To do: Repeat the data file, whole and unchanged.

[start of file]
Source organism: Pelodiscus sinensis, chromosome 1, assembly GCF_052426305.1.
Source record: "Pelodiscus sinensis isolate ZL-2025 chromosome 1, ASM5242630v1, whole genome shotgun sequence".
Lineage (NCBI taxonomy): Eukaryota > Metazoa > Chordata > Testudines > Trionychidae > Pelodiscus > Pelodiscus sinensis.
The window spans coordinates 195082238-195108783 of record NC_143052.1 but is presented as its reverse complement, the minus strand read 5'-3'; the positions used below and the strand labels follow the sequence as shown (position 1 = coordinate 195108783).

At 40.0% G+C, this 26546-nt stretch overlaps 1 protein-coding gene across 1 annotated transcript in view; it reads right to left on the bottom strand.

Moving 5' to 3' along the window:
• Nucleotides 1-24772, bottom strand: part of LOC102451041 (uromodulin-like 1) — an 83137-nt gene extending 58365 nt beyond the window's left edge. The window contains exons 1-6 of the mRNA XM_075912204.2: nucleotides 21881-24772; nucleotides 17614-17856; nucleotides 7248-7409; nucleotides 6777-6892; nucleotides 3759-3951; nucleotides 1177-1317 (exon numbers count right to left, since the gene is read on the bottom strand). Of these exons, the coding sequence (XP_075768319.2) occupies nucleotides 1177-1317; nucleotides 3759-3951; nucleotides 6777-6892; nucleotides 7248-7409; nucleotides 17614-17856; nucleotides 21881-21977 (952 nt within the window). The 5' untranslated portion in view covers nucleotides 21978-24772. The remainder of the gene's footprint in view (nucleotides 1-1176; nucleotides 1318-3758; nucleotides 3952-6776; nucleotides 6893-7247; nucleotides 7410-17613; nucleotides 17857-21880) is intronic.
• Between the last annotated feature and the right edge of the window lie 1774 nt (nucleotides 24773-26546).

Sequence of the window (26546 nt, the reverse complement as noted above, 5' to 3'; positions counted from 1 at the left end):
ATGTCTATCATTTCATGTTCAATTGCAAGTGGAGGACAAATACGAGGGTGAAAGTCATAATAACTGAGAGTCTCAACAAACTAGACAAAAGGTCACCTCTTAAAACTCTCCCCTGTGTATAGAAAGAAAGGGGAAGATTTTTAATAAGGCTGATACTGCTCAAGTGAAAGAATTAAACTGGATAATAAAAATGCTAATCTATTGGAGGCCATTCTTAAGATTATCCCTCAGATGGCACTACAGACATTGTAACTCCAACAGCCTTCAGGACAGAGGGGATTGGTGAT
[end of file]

Source organism: Pelodiscus sinensis, chromosome 1, assembly GCF_052426305.1.
Source record: "Pelodiscus sinensis isolate ZL-2025 chromosome 1, ASM5242630v1, whole genome shotgun sequence".
Lineage (NCBI taxonomy): Eukaryota > Metazoa > Chordata > Testudines > Trionychidae > Pelodiscus > Pelodiscus sinensis.
The window spans coordinates 195082238-195108783 of record NC_143052.1 but is presented as its reverse complement, the minus strand read 5'-3'; the positions used below and the strand labels follow the sequence as shown (position 1 = coordinate 195108783).

At 40.0% G+C, this 26546-nt stretch overlaps 1 protein-coding gene across 1 annotated transcript in view; it reads right to left on the bottom strand.

Moving 5' to 3' along the window:
• Nucleotides 1-24772, bottom strand: part of LOC102451041 (uromodulin-like 1) — an 83137-nt gene extending 58365 nt beyond the window's left edge. The window contains exons 1-6 of the mRNA XM_075912204.2: nucleotides 21881-24772; nucleotides 17614-17856; nucleotides 7248-7409; nucleotides 6777-6892; nucleotides 3759-3951; nucleotides 1177-1317 (exon numbers count right to left, since the gene is read on the bottom strand). Of these exons, the coding sequence (XP_075768319.2) occupies nucleotides 1177-1317; nucleotides 3759-3951; nucleotides 6777-6892; nucleotides 7248-7409; nucleotides 17614-17856; nucleotides 21881-21977 (952 nt within the window). The 5' untranslated portion in view covers nucleotides 21978-24772. The remainder of the gene's footprint in view (nucleotides 1-1176; nucleotides 1318-3758; nucleotides 3952-6776; nucleotides 6893-7247; nucleotides 7410-17613; nucleotides 17857-21880) is intronic.
• Between the last annotated feature and the right edge of the window lie 1774 nt (nucleotides 24773-26546).

Sequence of the window (26546 nt, the reverse complement as noted above, 5' to 3'; positions counted from 1 at the left end):
ATGTCTATCATTTCATGTTCAATTGCAAGTGGAGGACAAATACGAGGGTGAAAGTCATAATAACTGAGAGTCTCAACAAACTAGACAAAAGGTCACCTCTTAAAACTCTCCCCTGTGTATAGAAAGAAAGGGGAAGATTTTTAATAAGGCTGATACTGCTCAAGTGAAAGAATTAAACTGGATAATAAAAATGCTAATCTATTGGAGGCCATTCTTAAGATTATCCCTCAGATGGCACTACAGACATTGTAACTCCAACAGCCTTCAGGACAGAGGGGATTGGTGAT